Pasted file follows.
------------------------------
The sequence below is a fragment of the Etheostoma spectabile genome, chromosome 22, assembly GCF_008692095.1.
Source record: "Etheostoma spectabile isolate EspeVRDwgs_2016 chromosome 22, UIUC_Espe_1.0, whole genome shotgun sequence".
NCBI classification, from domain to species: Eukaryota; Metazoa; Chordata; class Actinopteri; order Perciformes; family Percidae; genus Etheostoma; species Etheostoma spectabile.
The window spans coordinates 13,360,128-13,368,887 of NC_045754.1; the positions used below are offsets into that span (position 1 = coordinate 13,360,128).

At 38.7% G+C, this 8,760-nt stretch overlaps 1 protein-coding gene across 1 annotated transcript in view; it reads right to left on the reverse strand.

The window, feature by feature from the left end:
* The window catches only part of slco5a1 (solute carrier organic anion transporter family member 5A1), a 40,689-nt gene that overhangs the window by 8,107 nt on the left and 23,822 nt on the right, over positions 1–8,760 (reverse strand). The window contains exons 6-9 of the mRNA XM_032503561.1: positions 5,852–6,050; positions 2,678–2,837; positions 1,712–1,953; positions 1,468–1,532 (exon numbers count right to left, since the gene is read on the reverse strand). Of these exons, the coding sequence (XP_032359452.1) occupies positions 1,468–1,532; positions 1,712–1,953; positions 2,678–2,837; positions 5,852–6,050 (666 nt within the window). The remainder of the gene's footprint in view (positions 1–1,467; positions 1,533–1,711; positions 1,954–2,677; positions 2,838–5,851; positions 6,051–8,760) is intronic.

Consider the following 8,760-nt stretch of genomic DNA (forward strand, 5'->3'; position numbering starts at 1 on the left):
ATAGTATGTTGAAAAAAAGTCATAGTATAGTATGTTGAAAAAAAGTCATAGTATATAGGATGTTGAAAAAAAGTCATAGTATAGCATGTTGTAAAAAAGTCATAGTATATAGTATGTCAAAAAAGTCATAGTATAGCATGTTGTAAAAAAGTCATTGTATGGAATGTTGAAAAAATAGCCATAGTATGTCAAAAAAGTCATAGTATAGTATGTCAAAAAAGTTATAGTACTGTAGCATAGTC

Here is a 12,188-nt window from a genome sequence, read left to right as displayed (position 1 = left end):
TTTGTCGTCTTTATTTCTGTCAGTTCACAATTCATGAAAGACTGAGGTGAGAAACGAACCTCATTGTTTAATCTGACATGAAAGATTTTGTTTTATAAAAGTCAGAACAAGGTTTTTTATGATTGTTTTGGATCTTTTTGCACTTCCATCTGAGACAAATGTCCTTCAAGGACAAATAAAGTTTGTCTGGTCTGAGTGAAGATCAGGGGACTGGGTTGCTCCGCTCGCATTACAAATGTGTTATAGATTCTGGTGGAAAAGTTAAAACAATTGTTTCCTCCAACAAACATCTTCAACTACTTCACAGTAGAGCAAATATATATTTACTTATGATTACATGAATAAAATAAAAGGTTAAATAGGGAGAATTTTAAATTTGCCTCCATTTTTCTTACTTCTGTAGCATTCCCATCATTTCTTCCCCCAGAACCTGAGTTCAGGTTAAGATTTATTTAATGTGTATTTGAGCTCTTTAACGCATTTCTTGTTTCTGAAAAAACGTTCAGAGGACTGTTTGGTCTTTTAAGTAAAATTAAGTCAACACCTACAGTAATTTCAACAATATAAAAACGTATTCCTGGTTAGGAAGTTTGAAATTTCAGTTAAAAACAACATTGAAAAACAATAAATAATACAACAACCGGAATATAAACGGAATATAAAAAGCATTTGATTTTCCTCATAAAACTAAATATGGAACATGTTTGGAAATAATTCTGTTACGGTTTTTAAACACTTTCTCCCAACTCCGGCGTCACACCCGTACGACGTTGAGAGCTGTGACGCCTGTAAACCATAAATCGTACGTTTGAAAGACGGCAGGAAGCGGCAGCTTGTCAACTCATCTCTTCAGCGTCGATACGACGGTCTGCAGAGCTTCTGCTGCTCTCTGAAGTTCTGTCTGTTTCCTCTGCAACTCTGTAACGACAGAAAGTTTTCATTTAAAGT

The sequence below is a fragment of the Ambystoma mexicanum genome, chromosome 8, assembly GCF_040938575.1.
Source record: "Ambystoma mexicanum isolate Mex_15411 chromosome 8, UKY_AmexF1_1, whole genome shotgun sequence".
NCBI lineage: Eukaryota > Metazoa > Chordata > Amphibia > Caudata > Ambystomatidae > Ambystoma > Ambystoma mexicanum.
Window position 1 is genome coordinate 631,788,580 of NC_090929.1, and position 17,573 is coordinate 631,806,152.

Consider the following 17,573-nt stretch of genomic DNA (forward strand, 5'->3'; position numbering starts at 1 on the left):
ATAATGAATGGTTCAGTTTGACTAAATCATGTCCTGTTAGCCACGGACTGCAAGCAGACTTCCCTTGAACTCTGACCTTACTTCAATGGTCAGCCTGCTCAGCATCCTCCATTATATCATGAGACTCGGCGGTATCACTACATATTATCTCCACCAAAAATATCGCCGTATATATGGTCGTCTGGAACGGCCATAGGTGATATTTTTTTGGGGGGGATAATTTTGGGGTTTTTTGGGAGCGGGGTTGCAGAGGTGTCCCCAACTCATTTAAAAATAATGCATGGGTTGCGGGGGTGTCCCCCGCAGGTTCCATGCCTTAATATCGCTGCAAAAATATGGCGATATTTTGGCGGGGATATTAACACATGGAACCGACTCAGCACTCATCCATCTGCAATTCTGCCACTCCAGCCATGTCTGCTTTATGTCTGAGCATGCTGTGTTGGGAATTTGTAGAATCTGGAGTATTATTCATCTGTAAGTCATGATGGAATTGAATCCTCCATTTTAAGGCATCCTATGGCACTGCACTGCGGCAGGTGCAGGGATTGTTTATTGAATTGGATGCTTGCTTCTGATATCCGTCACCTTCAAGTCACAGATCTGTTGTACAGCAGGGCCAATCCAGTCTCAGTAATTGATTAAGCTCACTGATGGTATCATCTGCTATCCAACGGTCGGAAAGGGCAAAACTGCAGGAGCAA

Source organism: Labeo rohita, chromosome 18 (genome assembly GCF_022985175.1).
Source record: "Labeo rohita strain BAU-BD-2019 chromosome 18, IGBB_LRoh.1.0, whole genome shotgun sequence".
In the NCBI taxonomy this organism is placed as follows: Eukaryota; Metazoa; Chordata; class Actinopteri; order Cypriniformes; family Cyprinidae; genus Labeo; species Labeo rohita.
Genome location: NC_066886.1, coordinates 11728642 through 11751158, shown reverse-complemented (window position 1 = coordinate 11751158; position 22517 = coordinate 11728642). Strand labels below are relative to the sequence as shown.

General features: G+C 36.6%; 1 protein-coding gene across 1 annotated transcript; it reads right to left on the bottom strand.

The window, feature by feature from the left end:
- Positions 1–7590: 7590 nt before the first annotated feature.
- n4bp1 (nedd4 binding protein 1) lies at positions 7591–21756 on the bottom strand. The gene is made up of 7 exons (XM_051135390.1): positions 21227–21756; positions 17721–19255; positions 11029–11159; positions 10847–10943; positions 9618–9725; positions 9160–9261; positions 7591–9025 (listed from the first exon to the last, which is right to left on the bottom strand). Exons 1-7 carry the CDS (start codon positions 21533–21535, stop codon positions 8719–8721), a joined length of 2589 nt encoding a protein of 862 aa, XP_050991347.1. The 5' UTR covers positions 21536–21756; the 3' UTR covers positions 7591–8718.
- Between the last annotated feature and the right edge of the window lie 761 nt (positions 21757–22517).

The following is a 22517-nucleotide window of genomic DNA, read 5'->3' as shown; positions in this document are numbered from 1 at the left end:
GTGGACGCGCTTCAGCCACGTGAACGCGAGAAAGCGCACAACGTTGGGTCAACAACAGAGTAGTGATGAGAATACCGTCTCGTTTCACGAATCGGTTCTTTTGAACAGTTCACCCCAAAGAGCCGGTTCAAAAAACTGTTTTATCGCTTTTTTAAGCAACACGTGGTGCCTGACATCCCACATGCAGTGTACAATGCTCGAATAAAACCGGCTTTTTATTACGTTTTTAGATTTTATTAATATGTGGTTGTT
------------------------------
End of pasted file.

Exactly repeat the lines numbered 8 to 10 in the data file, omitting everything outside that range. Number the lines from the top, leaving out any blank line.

Consider the following 8,760-nt stretch of genomic DNA (forward strand, 5'->3'; position numbering starts at 1 on the left):
ATAGTATGTTGAAAAAAAGTCATAGTATAGTATGTTGAAAAAAAGTCATAGTATATAGGATGTTGAAAAAAAGTCATAGTATAGCATGTTGTAAAAAAGTCATAGTATATAGTATGTCAAAAAAGTCATAGTATAGCATGTTGTAAAAAAGTCATTGTATGGAATGTTGAAAAAATAGCCATAGTATGTCAAAAAAGTCATAGTATAGTATGTCAAAAAAGTTATAGTACTGTAGCATAGTC

Here is a 12,188-nt window from a genome sequence, read left to right as displayed (position 1 = left end):